When I first saw the lone Wanaka willow tree, three thoughts popped into my mind, almost simultaneously. The first was, “Wow, how beautiful.” The second was, “How is this thing still alive?” And the third was, “How sad!” And when I thought about it I realised that this is pretty much exactly the way society looks at entrepreneurs.
At first, from the outside, entrepreneurship may look glamorous and exciting. “Wow,” we think, “look at them… out there, doing it… how amazing!” Then, when you scratch a little deeper and look behind the facade to see what the entrepreneur has really gone through, you think “Jeez, I can’t believe they’re still standing!” And finally, when you realise that often they’re still standing because the only alternative is financial, emotional and/or mental ruin, you think, “How sad!”
So to me, #thatwanakatree is a fantastic metaphor for the spirit of the entrepreneur. Here’s why.
1) It didn’t start off that way.
Believe it or not, apparently this amazing tree actually started off as a fence post some 70 odd years ago. Just one part of a fence to prevent livestock wandering. It didn’t start off as an awe inspiring, world famous subject of photographic geekdom – it had to work at it! From humble beginnings to world fame… it had to fight for survival every step of the way. It’s “overnight success” took decades to achieve.
2) It shouldn’t exist.
There’s a reason why it’s known as ‘the lone Wanaka tree’. It’s alone! That is to say, most sensible trees are smart enough to know they have no right to expect to live out there in the lake. Collective tree wisdom says, “Well for a start you’re a fence post. Who are you to think you could be a willow tree? And besides, it is far safer to grow here on the bank, safe within the surrounds of all the other trees. Venturing into the lake is a fool’s game and you are sure to drown. In full view of all the other trees, no less! That is why there are no trees in the lake.”
3) It does exist.
Against all odds, it gave it a crack anyway. “Screw you,” says #thatwanakatree, “I know I’m just a fence post and that trees can only grow safely on the bank with all the other trees. But you only live once, pain is beauty, and glory is forever. So I’m going to give it a crack and whether I make it or not, the other trees will remember me as the one who dared to try, for better or worse. And when I do succeed, I will create wealth and happiness that will benefit many, thus inspiring future generations of fence posts and trees to advance our species beyond the banks, into the lake where once we feared to venture.”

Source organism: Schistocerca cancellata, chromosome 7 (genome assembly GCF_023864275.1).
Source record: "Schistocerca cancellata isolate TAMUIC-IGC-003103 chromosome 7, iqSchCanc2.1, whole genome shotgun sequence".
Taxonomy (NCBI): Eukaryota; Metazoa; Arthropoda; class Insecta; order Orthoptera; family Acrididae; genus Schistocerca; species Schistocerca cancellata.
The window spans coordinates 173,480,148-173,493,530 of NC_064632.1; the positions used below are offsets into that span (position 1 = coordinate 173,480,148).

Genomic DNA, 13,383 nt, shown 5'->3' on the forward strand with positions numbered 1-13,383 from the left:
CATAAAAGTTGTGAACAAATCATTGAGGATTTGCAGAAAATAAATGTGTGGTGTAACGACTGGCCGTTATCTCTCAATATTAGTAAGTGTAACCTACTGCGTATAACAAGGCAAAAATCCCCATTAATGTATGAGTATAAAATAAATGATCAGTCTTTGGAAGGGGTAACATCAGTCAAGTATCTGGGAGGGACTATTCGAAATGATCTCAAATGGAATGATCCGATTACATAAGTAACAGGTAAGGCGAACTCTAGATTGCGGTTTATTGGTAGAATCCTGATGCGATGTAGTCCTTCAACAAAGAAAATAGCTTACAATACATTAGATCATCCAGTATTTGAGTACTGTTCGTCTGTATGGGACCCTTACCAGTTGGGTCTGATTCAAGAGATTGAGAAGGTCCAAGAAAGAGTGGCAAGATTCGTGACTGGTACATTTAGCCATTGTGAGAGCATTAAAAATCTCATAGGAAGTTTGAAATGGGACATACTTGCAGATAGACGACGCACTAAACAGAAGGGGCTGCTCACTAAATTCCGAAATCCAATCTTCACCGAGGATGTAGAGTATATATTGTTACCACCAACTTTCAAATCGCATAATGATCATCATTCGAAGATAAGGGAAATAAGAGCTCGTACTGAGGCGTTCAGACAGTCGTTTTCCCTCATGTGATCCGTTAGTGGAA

OK, I’ll admit that may be taking the analogy a little too far. So let’s bring it back to more pragmatic terms.
Who knows how many tourists #thatwanakatree has helped attract to Wanaka over the years? Who knows how many dollars those visitors may have spent with local businesses while they were here? Who knows the wealth created purely because one ordinary fence post was too stubborn to accept it’s lot, and instead set out to fulfil it’s potential as a willow tree no matter the circumstances.
Depending on how you look at it, #thatwanakatree is either a stark warning of how lonely, vulnerable and dangerous ‘going out on your own’ can be. Or it is an illustration of how beautiful, inspiring and rewarding it can be when you dare to venture out, and use the cold waters that would drown you, to instead feed, nurture and grow you.
Regardless of where you live, strive to be a ‘lone willow tree’ for your town, neighbourhood or community. And seek out other lone willows to inspire you. They might actually be a willow tree, but most likely they’ll be a landmark, person, group or local legend that stands for optimism, strength and bravery.
Seek them out. Get to know them. Reflect on what they can teach you and use them as motivation to venture out into your own lake, whatever it may be.
Richard Liew is the founder and Editor of NZ Entrepreneur